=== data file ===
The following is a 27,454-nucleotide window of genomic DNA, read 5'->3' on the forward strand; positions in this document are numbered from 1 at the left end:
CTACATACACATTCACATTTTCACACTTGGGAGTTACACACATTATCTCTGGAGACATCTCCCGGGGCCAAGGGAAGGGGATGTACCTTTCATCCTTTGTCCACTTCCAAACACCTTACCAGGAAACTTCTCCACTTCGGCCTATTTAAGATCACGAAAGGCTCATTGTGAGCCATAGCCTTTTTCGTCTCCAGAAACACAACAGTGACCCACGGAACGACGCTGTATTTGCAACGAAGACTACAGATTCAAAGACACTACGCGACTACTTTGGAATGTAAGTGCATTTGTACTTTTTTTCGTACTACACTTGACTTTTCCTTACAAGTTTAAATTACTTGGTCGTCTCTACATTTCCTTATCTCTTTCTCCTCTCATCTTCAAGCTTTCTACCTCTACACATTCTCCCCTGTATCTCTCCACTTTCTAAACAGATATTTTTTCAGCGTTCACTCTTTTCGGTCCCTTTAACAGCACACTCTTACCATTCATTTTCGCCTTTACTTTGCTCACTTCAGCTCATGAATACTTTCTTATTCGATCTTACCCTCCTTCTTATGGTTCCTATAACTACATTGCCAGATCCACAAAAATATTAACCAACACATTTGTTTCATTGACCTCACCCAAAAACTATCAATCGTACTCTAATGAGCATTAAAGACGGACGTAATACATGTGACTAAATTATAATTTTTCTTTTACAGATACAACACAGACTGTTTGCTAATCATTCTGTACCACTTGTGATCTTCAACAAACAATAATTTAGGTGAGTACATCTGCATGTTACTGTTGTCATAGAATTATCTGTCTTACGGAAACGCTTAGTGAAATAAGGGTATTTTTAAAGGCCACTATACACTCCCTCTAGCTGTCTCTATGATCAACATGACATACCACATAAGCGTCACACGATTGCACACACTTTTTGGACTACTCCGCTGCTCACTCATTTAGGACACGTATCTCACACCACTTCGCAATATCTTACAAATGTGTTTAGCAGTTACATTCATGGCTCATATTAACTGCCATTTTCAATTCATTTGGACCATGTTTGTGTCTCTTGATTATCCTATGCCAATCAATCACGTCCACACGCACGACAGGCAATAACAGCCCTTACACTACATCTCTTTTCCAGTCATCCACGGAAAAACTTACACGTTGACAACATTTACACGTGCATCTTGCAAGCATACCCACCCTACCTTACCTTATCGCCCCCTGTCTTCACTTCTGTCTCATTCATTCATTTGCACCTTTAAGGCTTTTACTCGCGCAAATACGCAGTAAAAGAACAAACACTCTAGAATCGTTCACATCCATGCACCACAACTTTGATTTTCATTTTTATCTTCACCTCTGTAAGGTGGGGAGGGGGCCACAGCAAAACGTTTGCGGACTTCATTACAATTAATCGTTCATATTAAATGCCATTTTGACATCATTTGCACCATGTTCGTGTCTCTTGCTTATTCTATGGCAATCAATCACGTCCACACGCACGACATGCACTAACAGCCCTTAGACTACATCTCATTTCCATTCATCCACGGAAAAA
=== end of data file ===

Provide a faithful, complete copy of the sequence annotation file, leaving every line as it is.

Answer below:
The following is a 27,454-nucleotide window of genomic DNA, read 5'->3' on the forward strand; positions in this document are numbered from 1 at the left end:
CTACATACACATTCACATTTTCACACTTGGGAGTTACACACATTATCTCTGGAGACATCTCCCGGGGCCAAGGGAAGGGGATGTACCTTTCATCCTTTGTCCACTTCCAAACACCTTACCAGGAAACTTCTCCACTTCGGCCTATTTAAGATCACGAAAGGCTCATTGTGAGCCATAGCCTTTTTCGTCTCCAGAAACACAACAGTGACCCACGGAACGACGCTGTATTTGCAACGAAGACTACAGATTCAAAGACACTACGCGACTACTTTGGAATGTAAGTGCATTTGTACTTTTTTTCGTACTACACTTGACTTTTCCTTACAAGTTTAAATTACTTGGTCGTCTCTACATTTCCTTATCTCTTTCTCCTCTCATCTTCAAGCTTTCTACCTCTACACATTCTCCCCTGTATCTCTCCACTTTCTAAACAGATATTTTTTCAGCGTTCACTCTTTTCGGTCCCTTTAACAGCACACTCTTACCATTCATTTTCGCCTTTACTTTGCTCACTTCAGCTCATGAATACTTTCTTATTCGATCTTACCCTCCTTCTTATGGTTCCTATAACTACATTGCCAGATCCACAAAAATATTAACCAACACATTTGTTTCATTGACCTCACCCAAAAACTATCAATCGTACTCTAATGAGCATTAAAGACGGACGTAATACATGTGACTAAATTATAATTTTTCTTTTACAGATACAACACAGACTGTTTGCTAATCATTCTGTACCACTTGTGATCTTCAACAAACAATAATTTAGGTGAGTACATCTGCATGTTACTGTTGTCATAGAATTATCTGTCTTACGGAAACGCTTAGTGAAATAAGGGTATTTTTAAAGGCCACTATACACTCCCTCTAGCTGTCTCTATGATCAACATGACATACCACATAAGCGTCACACGATTGCACACACTTTTTGGACTACTCCGCTGCTCACTCATTTAGGACACGTATCTCACACCACTTCGCAATATCTTACAAATGTGTTTAGCAGTTACATTCATGGCTCATATTAACTGCCATTTTCAATTCATTTGGACCATGTTTGTGTCTCTTGATTATCCTATGCCAATCAATCACGTCCACACGCACGACAGGCAATAACAGCCCTTACACTACATCTCTTTTCCAGTCATCCACGGAAAAACTTACACGTTGACAACATTTACACGTGCATCTTGCAAGCATACCCACCCTACCTTACCTTATCGCCCCCTGTCTTCACTTCTGTCTCATTCATTCATTTGCACCTTTAAGGCTTTTACTCGCGCAAATACGCAGTAAAAGAACAAACACTCTAGAATCGTTCACATCCATGCACCACAACTTTGATTTTCATTTTTATCTTCACCTCTGTAAGGTGGGGAGGGGGCCACAGCAAAACGTTTGCGGACTTCATTACAATTAATCGTTCATATTAAATGCCATTTTGACATCATTTGCACCATGTTCGTGTCTCTTGCTTATTCTATGGCAATCAATCACGTCCACACGCACGACATGCACTAACAGCCCTTAGACTACATCTCATTTCCATTCATCCACGGAAAAA